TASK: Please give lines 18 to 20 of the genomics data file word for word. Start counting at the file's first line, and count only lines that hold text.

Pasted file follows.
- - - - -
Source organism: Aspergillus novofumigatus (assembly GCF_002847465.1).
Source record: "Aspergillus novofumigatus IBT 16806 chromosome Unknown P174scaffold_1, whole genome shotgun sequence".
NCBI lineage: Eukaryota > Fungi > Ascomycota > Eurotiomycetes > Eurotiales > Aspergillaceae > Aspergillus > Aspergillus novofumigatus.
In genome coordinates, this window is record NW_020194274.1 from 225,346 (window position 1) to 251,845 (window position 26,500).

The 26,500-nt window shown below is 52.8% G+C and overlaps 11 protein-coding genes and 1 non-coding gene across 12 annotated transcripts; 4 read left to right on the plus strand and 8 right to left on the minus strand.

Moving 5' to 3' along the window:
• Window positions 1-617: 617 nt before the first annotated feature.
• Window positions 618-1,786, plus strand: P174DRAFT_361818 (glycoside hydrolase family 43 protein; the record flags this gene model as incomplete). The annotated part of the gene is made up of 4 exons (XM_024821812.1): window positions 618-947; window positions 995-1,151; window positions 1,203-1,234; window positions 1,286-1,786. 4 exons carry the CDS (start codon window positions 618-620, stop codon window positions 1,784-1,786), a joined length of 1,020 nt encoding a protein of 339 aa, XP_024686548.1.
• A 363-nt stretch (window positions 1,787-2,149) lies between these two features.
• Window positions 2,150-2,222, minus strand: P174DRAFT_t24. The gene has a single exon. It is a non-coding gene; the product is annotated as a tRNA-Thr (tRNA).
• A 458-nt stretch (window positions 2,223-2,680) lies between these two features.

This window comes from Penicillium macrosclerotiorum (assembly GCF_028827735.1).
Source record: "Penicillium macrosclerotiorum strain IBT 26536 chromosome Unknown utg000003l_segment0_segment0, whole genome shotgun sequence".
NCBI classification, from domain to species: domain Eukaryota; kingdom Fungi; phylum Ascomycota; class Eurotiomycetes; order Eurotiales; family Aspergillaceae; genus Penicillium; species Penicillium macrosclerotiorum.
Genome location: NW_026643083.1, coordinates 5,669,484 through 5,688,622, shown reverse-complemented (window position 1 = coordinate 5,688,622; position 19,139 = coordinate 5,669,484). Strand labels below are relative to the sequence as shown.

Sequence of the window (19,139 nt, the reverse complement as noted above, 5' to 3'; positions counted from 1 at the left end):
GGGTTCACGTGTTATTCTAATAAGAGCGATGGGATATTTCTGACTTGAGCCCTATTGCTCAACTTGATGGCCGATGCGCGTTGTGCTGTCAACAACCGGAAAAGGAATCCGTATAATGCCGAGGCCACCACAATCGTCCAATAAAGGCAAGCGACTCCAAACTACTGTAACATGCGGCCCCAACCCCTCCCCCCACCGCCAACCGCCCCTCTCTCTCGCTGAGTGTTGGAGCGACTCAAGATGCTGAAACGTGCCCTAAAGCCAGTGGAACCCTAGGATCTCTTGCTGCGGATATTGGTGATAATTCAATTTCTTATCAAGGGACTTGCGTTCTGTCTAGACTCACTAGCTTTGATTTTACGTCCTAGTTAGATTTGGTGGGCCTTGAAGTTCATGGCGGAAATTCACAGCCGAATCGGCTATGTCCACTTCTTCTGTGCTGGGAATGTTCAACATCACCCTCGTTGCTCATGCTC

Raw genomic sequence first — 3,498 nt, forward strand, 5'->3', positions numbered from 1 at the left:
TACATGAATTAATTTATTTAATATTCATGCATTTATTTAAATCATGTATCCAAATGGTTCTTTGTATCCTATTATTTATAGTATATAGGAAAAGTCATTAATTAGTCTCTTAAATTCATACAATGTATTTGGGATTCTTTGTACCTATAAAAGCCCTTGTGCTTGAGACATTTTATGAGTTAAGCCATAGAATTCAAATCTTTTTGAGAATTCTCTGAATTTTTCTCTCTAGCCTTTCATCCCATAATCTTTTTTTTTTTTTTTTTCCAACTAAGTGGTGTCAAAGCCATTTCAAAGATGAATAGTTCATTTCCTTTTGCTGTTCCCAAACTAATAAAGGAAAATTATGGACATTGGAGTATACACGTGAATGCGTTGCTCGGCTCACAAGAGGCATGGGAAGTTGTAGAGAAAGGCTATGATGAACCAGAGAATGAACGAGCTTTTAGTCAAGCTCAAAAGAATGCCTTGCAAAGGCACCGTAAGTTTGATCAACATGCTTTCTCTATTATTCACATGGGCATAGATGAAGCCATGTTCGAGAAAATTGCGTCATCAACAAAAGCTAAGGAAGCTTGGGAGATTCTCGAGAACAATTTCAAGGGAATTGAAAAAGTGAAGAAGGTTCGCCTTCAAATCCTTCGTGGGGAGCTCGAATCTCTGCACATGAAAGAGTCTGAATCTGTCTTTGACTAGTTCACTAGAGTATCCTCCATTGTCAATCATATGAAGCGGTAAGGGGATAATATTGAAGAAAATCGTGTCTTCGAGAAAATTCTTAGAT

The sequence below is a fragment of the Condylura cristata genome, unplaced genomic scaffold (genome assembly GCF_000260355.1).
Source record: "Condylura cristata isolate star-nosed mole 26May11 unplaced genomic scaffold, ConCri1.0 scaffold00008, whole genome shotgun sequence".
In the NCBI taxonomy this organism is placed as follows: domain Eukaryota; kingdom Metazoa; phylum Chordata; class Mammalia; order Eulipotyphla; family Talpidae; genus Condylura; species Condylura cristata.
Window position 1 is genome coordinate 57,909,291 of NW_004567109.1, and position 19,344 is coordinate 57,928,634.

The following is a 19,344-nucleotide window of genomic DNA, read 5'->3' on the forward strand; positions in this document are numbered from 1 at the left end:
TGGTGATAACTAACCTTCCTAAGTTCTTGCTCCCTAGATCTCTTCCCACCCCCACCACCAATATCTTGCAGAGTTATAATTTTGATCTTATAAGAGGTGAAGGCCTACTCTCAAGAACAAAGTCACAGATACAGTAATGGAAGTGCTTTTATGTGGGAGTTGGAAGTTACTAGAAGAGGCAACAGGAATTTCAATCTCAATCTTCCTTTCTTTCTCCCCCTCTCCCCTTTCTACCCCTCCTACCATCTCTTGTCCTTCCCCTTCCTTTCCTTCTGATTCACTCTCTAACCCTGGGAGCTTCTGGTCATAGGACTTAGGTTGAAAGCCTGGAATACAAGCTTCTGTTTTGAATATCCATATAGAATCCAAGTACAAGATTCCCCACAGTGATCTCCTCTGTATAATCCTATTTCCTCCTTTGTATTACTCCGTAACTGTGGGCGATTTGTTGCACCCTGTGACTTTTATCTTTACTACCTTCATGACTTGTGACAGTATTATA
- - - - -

Raw genomic sequence first — 3,498 nt, forward strand, 5'->3', positions numbered from 1 at the left:
TACATGAATTAATTTATTTAATATTCATGCATTTATTTAAATCATGTATCCAAATGGTTCTTTGTATCCTATTATTTATAGTATATAGGAAAAGTCATTAATTAGTCTCTTAAATTCATACAATGTATTTGGGATTCTTTGTACCTATAAAAGCCCTTGTGCTTGAGACATTTTATGAGTTAAGCCATAGAATTCAAATCTTTTTGAGAATTCTCTGAATTTTTCTCTCTAGCCTTTCATCCCATAATCTTTTTTTTTTTTTTTTTCCAACTAAGTGGTGTCAAAGCCATTTCAAAGATGAATAGTTCATTTCCTTTTGCTGTTCCCAAACTAATAAAGGAAAATTATGGACATTGGAGTATACACGTGAATGCGTTGCTCGGCTCACAAGAGGCATGGGAAGTTGTAGAGAAAGGCTATGATGAACCAGAGAATGAACGAGCTTTTAGTCAAGCTCAAAAGAATGCCTTGCAAAGGCACCGTAAGTTTGATCAACATGCTTTCTCTATTATTCACATGGGCATAGATGAAGCCATGTTCGAGAAAATTGCGTCATCAACAAAAGCTAAGGAAGCTTGGGAGATTCTCGAGAACAATTTCAAGGGAATTGAAAAAGTGAAGAAGGTTCGCCTTCAAATCCTTCGTGGGGAGCTCGAATCTCTGCACATGAAAGAGTCTGAATCTGTCTTTGACTAGTTCACTAGAGTATCCTCCATTGTCAATCATATGAAGCGGTAAGGGGATAATATTGAAGAAAATCGTGTCTTCGAGAAAATTCTTAGAT

The sequence below is a fragment of the Condylura cristata genome, unplaced genomic scaffold (genome assembly GCF_000260355.1).